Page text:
Over the last two weeks up to yesterday, Government paid approximately US$29 million to Australian ship-builders Austal and Incat in down payments and other fees towards the purchase of the two passenger ferries.
Prime Minister Keith Rowley detailed the payments yesterday during a statement to Parliament on the acquisition of the ferries from Australian shipbuilders, as well as two Cape Class patrol boats for T&T’s Coast Guard.
In response to recent Opposition calls for Australian scrutiny of the procurement process for the vessels, Rowley gave a full chronological breakdown of how the acquisition arose, starting with discussions with Australian officials in 2017 and 2018, his Australian visit that year, public updates, inspection of the patrol vessels by T&T naval experts and this month’s payments.
“The procurement process used by Government in the present circumstances can withstand all scrutiny and is untainted,” he declared.
The Austal ferry costs US$73.5m and the Incat vessel US$72.9m. Rowley said as at January 7, Nidco had paid Austal US$8,148,000, with US$7,148,000 being the ten per cent down payment for the fast ferry plus a US$1 million scheduled acceleration payment.
Likewise, as at January 7, Nidco paid Incat US$15,595,400 with US$14,595,400 being the 20 per cent down payment for the fast ferry plus a US$1 million booking fee.
“Only (yesterday) a further sum of US$5,361,000 has been paid to Austal for the ordering of the engines for the fast ferries,”
Rowley said Government is pursuing financing arrangements with Australia’s EFIC export credit agency for the vessels. He said there are further sums which will become due under the contractual arrangements going forward until completion of the vessels.
He said the negotiation team, headed by Nidco chairman Herbert George, is working on the issue. He also said during a June 24 to July 1 visit to Australia, T&T Defence Force head Rear Admiral Hayden Pritchard and Engineering Officer Lieutenant Commander Rajesh Boodoo assessed Austal’s Cape Class patrol boat to determine its suitability and found the vessel “would be quite appropriate for the operation.”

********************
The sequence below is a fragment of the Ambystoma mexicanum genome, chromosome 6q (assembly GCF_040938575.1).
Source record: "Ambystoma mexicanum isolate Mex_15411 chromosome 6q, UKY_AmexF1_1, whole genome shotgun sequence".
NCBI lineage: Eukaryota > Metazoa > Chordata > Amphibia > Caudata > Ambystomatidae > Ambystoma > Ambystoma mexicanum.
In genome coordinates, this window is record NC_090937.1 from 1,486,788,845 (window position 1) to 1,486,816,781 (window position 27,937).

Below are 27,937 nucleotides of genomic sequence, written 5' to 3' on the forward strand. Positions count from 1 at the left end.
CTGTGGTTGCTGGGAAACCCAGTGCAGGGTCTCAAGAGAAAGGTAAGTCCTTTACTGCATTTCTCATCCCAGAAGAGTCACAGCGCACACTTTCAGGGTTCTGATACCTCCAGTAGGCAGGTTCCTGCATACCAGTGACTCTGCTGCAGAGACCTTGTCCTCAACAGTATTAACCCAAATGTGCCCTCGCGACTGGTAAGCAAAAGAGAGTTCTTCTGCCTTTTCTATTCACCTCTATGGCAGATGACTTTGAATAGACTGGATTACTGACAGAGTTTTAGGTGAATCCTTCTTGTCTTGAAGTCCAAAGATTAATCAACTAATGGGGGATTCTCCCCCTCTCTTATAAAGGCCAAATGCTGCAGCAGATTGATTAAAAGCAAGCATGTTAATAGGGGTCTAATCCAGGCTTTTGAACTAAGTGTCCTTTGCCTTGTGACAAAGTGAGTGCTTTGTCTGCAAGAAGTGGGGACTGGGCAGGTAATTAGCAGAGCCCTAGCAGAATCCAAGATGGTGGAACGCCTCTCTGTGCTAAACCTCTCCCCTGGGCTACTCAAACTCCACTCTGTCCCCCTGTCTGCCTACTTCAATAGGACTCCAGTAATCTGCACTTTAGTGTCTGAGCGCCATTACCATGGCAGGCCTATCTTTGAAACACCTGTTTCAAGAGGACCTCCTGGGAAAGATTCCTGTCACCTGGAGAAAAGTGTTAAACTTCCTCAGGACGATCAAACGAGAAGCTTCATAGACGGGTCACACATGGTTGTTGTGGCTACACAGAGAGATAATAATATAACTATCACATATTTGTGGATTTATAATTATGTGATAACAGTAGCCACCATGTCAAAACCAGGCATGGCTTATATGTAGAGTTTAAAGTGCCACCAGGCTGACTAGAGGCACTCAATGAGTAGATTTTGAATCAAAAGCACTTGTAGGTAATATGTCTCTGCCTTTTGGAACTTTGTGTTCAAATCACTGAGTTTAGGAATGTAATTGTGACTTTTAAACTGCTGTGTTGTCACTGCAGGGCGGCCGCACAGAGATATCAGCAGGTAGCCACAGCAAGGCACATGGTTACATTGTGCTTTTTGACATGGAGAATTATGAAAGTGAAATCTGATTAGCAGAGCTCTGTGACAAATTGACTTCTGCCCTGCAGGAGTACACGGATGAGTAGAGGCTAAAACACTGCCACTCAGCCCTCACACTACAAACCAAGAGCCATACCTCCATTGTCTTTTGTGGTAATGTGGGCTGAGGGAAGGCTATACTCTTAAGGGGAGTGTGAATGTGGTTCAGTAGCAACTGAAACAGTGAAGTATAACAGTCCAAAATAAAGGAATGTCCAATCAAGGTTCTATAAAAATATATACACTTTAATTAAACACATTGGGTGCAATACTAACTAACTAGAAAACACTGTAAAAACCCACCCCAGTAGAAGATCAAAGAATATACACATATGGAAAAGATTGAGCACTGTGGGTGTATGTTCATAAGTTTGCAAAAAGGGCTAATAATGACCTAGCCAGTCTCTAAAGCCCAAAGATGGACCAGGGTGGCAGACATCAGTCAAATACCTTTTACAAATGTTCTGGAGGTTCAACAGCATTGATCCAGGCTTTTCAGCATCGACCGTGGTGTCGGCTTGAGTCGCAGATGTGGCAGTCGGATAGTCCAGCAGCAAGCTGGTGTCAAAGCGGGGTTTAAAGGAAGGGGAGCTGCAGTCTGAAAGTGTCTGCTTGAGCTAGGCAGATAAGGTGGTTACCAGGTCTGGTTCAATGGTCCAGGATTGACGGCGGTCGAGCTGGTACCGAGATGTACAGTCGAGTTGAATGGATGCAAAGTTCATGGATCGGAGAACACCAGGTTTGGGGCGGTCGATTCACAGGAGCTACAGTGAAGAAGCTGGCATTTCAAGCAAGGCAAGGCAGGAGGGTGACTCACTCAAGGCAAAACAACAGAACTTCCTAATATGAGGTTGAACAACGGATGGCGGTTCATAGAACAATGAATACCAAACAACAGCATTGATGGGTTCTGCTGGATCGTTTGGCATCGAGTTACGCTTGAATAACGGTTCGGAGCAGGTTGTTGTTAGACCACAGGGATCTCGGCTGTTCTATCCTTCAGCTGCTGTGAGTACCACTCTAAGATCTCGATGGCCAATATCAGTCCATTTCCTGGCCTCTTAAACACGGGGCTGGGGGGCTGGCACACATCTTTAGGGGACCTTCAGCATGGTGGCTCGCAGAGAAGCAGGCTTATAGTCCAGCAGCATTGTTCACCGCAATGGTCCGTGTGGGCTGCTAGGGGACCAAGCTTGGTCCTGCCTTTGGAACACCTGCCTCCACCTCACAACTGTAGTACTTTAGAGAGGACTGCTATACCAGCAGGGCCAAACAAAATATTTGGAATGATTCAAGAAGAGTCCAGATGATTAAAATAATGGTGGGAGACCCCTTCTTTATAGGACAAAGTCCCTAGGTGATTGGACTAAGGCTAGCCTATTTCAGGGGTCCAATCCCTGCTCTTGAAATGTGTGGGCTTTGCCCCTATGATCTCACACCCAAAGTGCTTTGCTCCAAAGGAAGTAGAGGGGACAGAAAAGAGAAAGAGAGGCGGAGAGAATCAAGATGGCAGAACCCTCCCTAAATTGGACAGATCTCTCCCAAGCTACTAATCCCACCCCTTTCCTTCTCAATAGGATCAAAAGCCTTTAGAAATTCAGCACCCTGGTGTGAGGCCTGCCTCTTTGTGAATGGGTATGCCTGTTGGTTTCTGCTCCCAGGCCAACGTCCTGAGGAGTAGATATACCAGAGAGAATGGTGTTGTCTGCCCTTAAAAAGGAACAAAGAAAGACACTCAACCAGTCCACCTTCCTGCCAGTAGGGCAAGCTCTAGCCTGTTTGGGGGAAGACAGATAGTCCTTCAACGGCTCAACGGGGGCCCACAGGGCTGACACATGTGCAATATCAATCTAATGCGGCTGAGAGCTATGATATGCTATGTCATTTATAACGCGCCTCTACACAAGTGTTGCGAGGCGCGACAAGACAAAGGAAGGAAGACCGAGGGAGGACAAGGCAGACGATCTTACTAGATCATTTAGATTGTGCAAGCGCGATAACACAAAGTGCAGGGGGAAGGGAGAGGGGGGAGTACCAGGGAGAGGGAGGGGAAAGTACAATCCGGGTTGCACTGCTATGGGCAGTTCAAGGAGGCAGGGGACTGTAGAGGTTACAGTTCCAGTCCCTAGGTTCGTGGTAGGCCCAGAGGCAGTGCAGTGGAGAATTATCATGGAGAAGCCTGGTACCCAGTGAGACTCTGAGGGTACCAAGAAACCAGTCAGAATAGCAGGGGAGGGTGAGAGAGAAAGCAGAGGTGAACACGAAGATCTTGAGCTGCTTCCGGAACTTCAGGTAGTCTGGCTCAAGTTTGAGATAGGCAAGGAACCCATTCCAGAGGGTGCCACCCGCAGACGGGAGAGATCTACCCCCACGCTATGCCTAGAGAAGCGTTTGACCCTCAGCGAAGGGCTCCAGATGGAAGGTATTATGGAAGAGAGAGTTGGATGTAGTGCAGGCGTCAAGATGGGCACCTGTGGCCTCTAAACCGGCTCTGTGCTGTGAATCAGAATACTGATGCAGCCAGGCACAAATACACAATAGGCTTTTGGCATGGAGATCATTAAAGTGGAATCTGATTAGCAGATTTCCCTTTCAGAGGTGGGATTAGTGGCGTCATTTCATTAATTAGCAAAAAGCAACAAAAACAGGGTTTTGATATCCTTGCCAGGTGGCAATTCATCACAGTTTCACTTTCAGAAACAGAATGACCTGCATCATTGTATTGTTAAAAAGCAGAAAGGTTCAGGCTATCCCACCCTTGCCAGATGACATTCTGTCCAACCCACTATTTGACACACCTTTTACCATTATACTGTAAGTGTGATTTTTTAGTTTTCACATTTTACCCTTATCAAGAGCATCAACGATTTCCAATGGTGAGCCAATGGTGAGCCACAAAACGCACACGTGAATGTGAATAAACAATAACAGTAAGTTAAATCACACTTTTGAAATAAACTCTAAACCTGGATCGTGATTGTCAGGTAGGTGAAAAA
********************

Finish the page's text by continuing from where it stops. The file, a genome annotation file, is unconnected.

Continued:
The Austal ferry is a high-speed passenger/cargo roll-on/roll-off catamaran with capacity for approximately 930 passengers, inclusive of 132 VIP seats, 150 cars with accommodations for trucks and a prisoner holding cell for up to ten persons. Vessel speed is 37.5 knots.
The Incat ferry is a 100-metre high-speed passenger/cargo roll-on/ roll-off catamaran with a capacity for approximately 1,000 passengers inclusive of 224 VIP seats, 239 cars with accommodation for trucks and a prisoner holding cell for up to ten persons. Vessel speed is 39.5 knots.
“As is evident, at every step of the way, this Government has been transparent in how it has conducted itself. There have been several levels of evaluation and negotiations with Incat and Austal. At every step, Government has informed the public of its actions and decisions, unlike what transpired between 2010 and 2015. The then Government didn’t inform the public that it was procuring vessels for the Coast Guard from Damen. There was no transparency,” Rowley said.
“So to have the Opposition questioning the procurement of the two ordered fast ferries and the two Cape Class Patrol vessels from Incat and Austal and to have them bringing Trinidad and Tobago into disrepute by writing to the Attorney General of Australia making completely unfounded and spurious allegations is quite difficult to swallow knowing fully well how they conducted themselves before!”
He condemned Opposition attempts to “sully” this country’s image and name, their invitation to the Australian Opposition to oppose the matter and the approach to Australia’s Attorney General “to embroil the Australian Government and people of Trinidad and Tobago in a contrived fabricated scandal without a shred of information.”